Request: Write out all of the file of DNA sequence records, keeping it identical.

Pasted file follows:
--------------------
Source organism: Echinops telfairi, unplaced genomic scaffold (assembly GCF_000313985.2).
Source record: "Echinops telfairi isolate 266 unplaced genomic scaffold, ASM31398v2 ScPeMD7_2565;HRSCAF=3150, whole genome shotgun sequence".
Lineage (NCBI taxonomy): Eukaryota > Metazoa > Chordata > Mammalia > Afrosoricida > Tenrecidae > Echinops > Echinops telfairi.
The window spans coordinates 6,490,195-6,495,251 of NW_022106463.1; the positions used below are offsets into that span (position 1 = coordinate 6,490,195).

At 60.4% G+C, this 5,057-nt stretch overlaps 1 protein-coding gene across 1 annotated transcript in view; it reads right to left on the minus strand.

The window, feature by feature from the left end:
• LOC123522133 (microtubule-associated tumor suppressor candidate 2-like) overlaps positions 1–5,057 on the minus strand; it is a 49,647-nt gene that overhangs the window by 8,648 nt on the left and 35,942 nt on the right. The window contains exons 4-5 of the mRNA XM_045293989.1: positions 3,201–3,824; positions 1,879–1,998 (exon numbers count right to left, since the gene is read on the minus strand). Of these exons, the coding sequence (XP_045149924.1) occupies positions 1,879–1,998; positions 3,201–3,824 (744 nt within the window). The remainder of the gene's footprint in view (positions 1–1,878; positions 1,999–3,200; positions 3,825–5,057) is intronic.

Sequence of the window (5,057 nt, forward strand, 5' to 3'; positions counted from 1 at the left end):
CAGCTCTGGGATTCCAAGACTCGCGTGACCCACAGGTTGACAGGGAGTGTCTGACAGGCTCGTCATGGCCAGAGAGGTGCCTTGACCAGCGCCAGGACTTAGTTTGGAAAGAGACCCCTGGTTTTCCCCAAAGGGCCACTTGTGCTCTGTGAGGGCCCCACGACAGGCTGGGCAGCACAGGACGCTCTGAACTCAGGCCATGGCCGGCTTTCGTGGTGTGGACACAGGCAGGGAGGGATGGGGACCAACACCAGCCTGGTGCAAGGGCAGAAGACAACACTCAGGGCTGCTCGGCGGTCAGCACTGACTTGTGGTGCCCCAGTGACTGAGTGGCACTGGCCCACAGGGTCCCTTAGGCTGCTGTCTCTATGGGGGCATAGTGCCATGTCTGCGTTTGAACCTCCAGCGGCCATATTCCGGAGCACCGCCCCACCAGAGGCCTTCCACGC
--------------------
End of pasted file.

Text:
Source organism: Echinops telfairi, unplaced genomic scaffold (assembly GCF_000313985.2).
Source record: "Echinops telfairi isolate 266 unplaced genomic scaffold, ASM31398v2 ScPeMD7_2565;HRSCAF=3150, whole genome shotgun sequence".
Lineage (NCBI taxonomy): Eukaryota > Metazoa > Chordata > Mammalia > Afrosoricida > Tenrecidae > Echinops > Echinops telfairi.
The window spans coordinates 6,490,195-6,495,251 of NW_022106463.1; the positions used below are offsets into that span (position 1 = coordinate 6,490,195).

At 60.4% G+C, this 5,057-nt stretch overlaps 1 protein-coding gene across 1 annotated transcript in view; it reads right to left on the minus strand.

The window, feature by feature from the left end:
• LOC123522133 (microtubule-associated tumor suppressor candidate 2-like) overlaps positions 1–5,057 on the minus strand; it is a 49,647-nt gene that overhangs the window by 8,648 nt on the left and 35,942 nt on the right. The window contains exons 4-5 of the mRNA XM_045293989.1: positions 3,201–3,824; positions 1,879–1,998 (exon numbers count right to left, since the gene is read on the minus strand). Of these exons, the coding sequence (XP_045149924.1) occupies positions 1,879–1,998; positions 3,201–3,824 (744 nt within the window). The remainder of the gene's footprint in view (positions 1–1,878; positions 1,999–3,200; positions 3,825–5,057) is intronic.

Sequence of the window (5,057 nt, forward strand, 5' to 3'; positions counted from 1 at the left end):
CAGCTCTGGGATTCCAAGACTCGCGTGACCCACAGGTTGACAGGGAGTGTCTGACAGGCTCGTCATGGCCAGAGAGGTGCCTTGACCAGCGCCAGGACTTAGTTTGGAAAGAGACCCCTGGTTTTCCCCAAAGGGCCACTTGTGCTCTGTGAGGGCCCCACGACAGGCTGGGCAGCACAGGACGCTCTGAACTCAGGCCATGGCCGGCTTTCGTGGTGTGGACACAGGCAGGGAGGGATGGGGACCAACACCAGCCTGGTGCAAGGGCAGAAGACAACACTCAGGGCTGCTCGGCGGTCAGCACTGACTTGTGGTGCCCCAGTGACTGAGTGGCACTGGCCCACAGGGTCCCTTAGGCTGCTGTCTCTATGGGGGCATAGTGCCATGTCTGCGTTTGAACCTCCAGCGGCCATATTCCGGAGCACCGCCCCACCAGAGGCCTTCCACGC